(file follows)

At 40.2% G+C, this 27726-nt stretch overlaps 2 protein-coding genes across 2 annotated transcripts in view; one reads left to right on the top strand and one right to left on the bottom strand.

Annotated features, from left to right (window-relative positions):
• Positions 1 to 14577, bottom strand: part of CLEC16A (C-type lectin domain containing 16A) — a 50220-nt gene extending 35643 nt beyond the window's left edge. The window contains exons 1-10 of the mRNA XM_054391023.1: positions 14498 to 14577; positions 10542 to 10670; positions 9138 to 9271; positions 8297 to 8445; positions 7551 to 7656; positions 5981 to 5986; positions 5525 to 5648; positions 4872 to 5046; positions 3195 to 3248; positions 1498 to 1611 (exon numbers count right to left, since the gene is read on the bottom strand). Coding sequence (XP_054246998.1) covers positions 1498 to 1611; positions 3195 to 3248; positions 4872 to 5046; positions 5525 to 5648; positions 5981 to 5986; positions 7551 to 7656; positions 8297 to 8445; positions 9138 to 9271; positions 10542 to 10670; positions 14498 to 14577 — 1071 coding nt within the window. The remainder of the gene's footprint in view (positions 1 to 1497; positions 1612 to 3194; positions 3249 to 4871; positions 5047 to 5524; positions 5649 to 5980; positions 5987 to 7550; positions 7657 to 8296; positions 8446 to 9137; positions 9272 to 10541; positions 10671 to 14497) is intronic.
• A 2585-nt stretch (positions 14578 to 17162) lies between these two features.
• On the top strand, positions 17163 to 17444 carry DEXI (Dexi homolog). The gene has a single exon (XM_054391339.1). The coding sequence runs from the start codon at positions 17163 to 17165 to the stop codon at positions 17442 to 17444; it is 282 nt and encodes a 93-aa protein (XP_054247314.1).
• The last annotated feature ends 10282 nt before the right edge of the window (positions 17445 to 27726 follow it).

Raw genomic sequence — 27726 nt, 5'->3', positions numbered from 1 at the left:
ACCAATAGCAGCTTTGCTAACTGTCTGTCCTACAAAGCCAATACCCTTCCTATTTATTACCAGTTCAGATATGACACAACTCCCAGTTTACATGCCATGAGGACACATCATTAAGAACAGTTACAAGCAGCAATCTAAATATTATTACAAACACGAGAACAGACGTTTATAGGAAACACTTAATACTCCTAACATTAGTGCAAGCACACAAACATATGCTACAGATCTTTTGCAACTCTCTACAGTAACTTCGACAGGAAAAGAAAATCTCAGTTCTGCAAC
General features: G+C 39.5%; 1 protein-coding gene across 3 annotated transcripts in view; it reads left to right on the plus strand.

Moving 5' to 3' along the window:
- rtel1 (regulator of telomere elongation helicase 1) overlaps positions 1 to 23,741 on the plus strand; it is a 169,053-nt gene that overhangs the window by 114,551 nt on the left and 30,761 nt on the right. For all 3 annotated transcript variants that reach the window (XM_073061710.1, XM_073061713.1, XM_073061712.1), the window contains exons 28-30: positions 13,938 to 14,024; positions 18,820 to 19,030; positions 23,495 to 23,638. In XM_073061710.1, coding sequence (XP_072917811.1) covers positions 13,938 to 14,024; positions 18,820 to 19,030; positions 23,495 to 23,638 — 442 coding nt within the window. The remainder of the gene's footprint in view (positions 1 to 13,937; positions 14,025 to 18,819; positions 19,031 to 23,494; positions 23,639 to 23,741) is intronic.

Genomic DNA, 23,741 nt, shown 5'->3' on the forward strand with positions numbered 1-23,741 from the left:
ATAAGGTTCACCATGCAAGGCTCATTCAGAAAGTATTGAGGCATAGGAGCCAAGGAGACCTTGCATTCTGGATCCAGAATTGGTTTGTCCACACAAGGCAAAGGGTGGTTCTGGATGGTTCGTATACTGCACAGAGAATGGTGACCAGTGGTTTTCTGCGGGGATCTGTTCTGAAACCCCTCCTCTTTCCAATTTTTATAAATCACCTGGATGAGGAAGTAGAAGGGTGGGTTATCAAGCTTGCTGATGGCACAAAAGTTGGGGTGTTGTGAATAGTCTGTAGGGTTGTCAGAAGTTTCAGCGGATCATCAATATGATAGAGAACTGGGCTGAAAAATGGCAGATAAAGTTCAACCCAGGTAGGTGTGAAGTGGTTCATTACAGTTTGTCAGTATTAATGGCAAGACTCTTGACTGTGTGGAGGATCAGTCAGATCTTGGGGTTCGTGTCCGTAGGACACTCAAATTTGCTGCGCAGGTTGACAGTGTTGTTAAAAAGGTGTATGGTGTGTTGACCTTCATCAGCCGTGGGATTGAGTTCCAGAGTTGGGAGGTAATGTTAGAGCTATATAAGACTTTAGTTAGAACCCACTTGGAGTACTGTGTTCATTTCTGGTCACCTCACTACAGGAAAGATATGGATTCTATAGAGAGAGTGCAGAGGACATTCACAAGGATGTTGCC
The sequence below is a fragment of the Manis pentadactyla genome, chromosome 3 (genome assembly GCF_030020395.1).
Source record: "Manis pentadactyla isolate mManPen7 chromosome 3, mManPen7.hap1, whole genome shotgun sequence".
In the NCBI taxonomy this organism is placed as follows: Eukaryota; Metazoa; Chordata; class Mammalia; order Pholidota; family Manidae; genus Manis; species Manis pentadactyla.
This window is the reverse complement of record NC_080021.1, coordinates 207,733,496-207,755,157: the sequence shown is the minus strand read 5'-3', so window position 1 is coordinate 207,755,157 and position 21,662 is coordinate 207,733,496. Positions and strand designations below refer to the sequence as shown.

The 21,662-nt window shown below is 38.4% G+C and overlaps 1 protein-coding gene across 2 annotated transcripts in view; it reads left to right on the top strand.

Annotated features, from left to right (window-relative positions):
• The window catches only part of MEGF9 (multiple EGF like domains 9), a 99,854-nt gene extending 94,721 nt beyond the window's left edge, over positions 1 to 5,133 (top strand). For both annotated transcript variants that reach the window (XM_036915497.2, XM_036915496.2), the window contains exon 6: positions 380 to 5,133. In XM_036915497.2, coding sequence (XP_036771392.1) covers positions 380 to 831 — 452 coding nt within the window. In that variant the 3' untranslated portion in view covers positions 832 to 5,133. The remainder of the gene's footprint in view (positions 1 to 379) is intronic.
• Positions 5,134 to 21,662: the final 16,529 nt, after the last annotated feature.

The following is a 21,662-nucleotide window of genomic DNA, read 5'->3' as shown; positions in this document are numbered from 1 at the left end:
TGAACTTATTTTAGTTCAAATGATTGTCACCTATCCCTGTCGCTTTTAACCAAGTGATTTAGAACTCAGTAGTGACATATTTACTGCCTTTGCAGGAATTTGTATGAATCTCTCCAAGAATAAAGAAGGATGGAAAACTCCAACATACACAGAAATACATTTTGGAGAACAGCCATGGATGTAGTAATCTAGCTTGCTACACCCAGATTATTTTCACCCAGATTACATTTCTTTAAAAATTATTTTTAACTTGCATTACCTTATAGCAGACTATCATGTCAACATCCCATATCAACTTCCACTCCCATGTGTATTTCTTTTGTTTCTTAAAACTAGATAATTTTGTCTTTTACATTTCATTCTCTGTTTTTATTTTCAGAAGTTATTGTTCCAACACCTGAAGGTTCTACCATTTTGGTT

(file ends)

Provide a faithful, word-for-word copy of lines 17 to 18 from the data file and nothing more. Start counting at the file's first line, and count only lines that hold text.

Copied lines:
This window is the reverse complement of record NC_080021.1, coordinates 207,733,496-207,755,157: the sequence shown is the minus strand read 5'-3', so window position 1 is coordinate 207,755,157 and position 21,662 is coordinate 207,733,496. Positions and strand designations below refer to the sequence as shown.

The 21,662-nt window shown below is 38.4% G+C and overlaps 1 protein-coding gene across 2 annotated transcripts in view; it reads left to right on the top strand.